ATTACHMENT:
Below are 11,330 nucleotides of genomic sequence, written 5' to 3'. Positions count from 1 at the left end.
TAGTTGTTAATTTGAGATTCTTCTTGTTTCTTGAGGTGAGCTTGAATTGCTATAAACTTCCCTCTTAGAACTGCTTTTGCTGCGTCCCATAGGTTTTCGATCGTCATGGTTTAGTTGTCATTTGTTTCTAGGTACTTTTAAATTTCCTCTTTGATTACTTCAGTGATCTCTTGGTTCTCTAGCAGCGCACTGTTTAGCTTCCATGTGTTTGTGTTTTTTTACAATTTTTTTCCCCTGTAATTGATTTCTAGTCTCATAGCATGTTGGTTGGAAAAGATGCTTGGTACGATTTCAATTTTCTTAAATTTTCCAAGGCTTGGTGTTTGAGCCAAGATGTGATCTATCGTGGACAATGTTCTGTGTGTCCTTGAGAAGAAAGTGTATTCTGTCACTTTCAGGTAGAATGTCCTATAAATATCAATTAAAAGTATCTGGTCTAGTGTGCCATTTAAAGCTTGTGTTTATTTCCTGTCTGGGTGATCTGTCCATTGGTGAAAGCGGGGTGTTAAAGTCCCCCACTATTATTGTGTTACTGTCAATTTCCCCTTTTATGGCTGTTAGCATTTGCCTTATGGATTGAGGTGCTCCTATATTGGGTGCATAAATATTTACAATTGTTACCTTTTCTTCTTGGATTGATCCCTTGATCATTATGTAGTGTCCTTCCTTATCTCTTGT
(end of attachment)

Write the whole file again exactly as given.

Below are 11,330 nucleotides of genomic sequence, written 5' to 3'. Positions count from 1 at the left end.
TAGTTGTTAATTTGAGATTCTTCTTGTTTCTTGAGGTGAGCTTGAATTGCTATAAACTTCCCTCTTAGAACTGCTTTTGCTGCGTCCCATAGGTTTTCGATCGTCATGGTTTAGTTGTCATTTGTTTCTAGGTACTTTTAAATTTCCTCTTTGATTACTTCAGTGATCTCTTGGTTCTCTAGCAGCGCACTGTTTAGCTTCCATGTGTTTGTGTTTTTTTACAATTTTTTTCCCCTGTAATTGATTTCTAGTCTCATAGCATGTTGGTTGGAAAAGATGCTTGGTACGATTTCAATTTTCTTAAATTTTCCAAGGCTTGGTGTTTGAGCCAAGATGTGATCTATCGTGGACAATGTTCTGTGTGTCCTTGAGAAGAAAGTGTATTCTGTCACTTTCAGGTAGAATGTCCTATAAATATCAATTAAAAGTATCTGGTCTAGTGTGCCATTTAAAGCTTGTGTTTATTTCCTGTCTGGGTGATCTGTCCATTGGTGAAAGCGGGGTGTTAAAGTCCCCCACTATTATTGTGTTACTGTCAATTTCCCCTTTTATGGCTGTTAGCATTTGCCTTATGGATTGAGGTGCTCCTATATTGGGTGCATAAATATTTACAATTGTTACCTTTTCTTCTTGGATTGATCCCTTGATCATTATGTAGTGTCCTTCCTTATCTCTTGT